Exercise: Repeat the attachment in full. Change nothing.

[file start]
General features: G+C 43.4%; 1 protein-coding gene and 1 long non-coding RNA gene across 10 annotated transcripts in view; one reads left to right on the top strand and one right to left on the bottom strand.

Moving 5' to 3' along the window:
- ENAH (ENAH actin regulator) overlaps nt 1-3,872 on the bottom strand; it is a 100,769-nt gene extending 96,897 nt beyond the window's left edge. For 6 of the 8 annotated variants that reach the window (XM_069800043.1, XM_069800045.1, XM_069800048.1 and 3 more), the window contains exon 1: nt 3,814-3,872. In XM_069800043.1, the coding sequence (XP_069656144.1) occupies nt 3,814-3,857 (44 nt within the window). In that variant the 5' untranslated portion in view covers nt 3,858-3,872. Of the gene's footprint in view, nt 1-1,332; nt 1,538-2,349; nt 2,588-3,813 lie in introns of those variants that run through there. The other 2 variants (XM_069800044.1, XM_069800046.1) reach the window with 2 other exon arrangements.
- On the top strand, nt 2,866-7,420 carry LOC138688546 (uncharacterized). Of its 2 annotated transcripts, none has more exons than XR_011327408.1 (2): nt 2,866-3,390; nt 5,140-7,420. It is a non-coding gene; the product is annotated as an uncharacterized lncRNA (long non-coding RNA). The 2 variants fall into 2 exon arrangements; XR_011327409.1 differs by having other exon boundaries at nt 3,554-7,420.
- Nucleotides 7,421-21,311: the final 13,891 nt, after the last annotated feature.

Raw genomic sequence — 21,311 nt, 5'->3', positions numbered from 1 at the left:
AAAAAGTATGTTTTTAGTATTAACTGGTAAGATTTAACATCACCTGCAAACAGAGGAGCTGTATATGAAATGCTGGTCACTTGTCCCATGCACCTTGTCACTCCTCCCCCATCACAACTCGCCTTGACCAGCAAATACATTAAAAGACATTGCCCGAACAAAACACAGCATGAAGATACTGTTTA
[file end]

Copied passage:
General features: G+C 43.4%; 1 protein-coding gene and 1 long non-coding RNA gene across 10 annotated transcripts in view; one reads left to right on the top strand and one right to left on the bottom strand.

Moving 5' to 3' along the window:
- ENAH (ENAH actin regulator) overlaps nt 1-3,872 on the bottom strand; it is a 100,769-nt gene extending 96,897 nt beyond the window's left edge. For 6 of the 8 annotated variants that reach the window (XM_069800043.1, XM_069800045.1, XM_069800048.1 and 3 more), the window contains exon 1: nt 3,814-3,872. In XM_069800043.1, the coding sequence (XP_069656144.1) occupies nt 3,814-3,857 (44 nt within the window). In that variant the 5' untranslated portion in view covers nt 3,858-3,872. Of the gene's footprint in view, nt 1-1,332; nt 1,538-2,349; nt 2,588-3,813 lie in introns of those variants that run through there. The other 2 variants (XM_069800044.1, XM_069800046.1) reach the window with 2 other exon arrangements.
- On the top strand, nt 2,866-7,420 carry LOC138688546 (uncharacterized). Of its 2 annotated transcripts, none has more exons than XR_011327408.1 (2): nt 2,866-3,390; nt 5,140-7,420. It is a non-coding gene; the product is annotated as an uncharacterized lncRNA (long non-coding RNA). The 2 variants fall into 2 exon arrangements; XR_011327409.1 differs by having other exon boundaries at nt 3,554-7,420.
- Nucleotides 7,421-21,311: the final 13,891 nt, after the last annotated feature.

Raw genomic sequence — 21,311 nt, 5'->3', positions numbered from 1 at the left:
AAAAAGTATGTTTTTAGTATTAACTGGTAAGATTTAACATCACCTGCAAACAGAGGAGCTGTATATGAAATGCTGGTCACTTGTCCCATGCACCTTGTCACTCCTCCCCCATCACAACTCGCCTTGACCAGCAAATACATTAAAAGACATTGCCCGAACAAAACACAGCATGAAGATACTGTTTA